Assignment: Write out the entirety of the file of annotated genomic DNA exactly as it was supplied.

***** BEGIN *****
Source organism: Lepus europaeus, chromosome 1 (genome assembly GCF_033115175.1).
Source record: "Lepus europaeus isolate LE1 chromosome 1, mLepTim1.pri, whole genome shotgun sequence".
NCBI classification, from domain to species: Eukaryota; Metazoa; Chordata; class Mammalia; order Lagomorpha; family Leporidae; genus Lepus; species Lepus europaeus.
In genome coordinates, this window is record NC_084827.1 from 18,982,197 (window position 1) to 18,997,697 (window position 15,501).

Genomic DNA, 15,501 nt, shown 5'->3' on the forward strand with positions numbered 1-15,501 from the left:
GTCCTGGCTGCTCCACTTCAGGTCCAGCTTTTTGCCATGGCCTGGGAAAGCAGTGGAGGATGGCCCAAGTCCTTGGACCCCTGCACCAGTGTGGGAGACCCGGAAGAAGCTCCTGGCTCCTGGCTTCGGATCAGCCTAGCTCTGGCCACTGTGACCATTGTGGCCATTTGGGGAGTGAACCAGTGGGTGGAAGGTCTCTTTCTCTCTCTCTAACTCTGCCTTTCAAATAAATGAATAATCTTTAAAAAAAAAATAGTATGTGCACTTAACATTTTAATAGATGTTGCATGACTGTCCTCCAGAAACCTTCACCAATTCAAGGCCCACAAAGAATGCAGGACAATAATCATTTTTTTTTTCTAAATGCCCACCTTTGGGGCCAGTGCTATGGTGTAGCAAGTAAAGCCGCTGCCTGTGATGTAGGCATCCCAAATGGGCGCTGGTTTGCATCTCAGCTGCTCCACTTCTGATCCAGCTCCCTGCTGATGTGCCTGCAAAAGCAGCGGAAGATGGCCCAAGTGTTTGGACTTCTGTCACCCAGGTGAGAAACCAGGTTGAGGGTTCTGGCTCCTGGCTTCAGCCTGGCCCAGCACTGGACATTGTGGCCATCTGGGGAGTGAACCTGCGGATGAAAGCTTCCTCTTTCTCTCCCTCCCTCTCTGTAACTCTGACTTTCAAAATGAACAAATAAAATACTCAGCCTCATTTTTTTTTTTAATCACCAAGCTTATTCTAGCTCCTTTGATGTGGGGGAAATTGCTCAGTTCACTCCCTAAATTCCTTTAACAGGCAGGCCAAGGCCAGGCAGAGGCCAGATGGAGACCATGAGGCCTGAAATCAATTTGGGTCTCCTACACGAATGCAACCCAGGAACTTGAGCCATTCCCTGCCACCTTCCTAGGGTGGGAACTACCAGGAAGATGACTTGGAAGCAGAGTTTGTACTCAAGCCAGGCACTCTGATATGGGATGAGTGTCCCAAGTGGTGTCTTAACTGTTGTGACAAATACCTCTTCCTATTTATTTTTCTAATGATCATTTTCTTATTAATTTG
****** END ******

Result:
Source organism: Lepus europaeus, chromosome 1 (genome assembly GCF_033115175.1).
Source record: "Lepus europaeus isolate LE1 chromosome 1, mLepTim1.pri, whole genome shotgun sequence".
NCBI classification, from domain to species: Eukaryota; Metazoa; Chordata; class Mammalia; order Lagomorpha; family Leporidae; genus Lepus; species Lepus europaeus.
In genome coordinates, this window is record NC_084827.1 from 18,982,197 (window position 1) to 18,997,697 (window position 15,501).

Genomic DNA, 15,501 nt, shown 5'->3' on the forward strand with positions numbered 1-15,501 from the left:
GTCCTGGCTGCTCCACTTCAGGTCCAGCTTTTTGCCATGGCCTGGGAAAGCAGTGGAGGATGGCCCAAGTCCTTGGACCCCTGCACCAGTGTGGGAGACCCGGAAGAAGCTCCTGGCTCCTGGCTTCGGATCAGCCTAGCTCTGGCCACTGTGACCATTGTGGCCATTTGGGGAGTGAACCAGTGGGTGGAAGGTCTCTTTCTCTCTCTCTAACTCTGCCTTTCAAATAAATGAATAATCTTTAAAAAAAAAATAGTATGTGCACTTAACATTTTAATAGATGTTGCATGACTGTCCTCCAGAAACCTTCACCAATTCAAGGCCCACAAAGAATGCAGGACAATAATCATTTTTTTTTTCTAAATGCCCACCTTTGGGGCCAGTGCTATGGTGTAGCAAGTAAAGCCGCTGCCTGTGATGTAGGCATCCCAAATGGGCGCTGGTTTGCATCTCAGCTGCTCCACTTCTGATCCAGCTCCCTGCTGATGTGCCTGCAAAAGCAGCGGAAGATGGCCCAAGTGTTTGGACTTCTGTCACCCAGGTGAGAAACCAGGTTGAGGGTTCTGGCTCCTGGCTTCAGCCTGGCCCAGCACTGGACATTGTGGCCATCTGGGGAGTGAACCTGCGGATGAAAGCTTCCTCTTTCTCTCCCTCCCTCTCTGTAACTCTGACTTTCAAAATGAACAAATAAAATACTCAGCCTCATTTTTTTTTTTAATCACCAAGCTTATTCTAGCTCCTTTGATGTGGGGGAAATTGCTCAGTTCACTCCCTAAATTCCTTTAACAGGCAGGCCAAGGCCAGGCAGAGGCCAGATGGAGACCATGAGGCCTGAAATCAATTTGGGTCTCCTACACGAATGCAACCCAGGAACTTGAGCCATTCCCTGCCACCTTCCTAGGGTGGGAACTACCAGGAAGATGACTTGGAAGCAGAGTTTGTACTCAAGCCAGGCACTCTGATATGGGATGAGTGTCCCAAGTGGTGTCTTAACTGTTGTGACAAATACCTCTTCCTATTTATTTTTCTAATGATCATTTTCTTATTAATTTG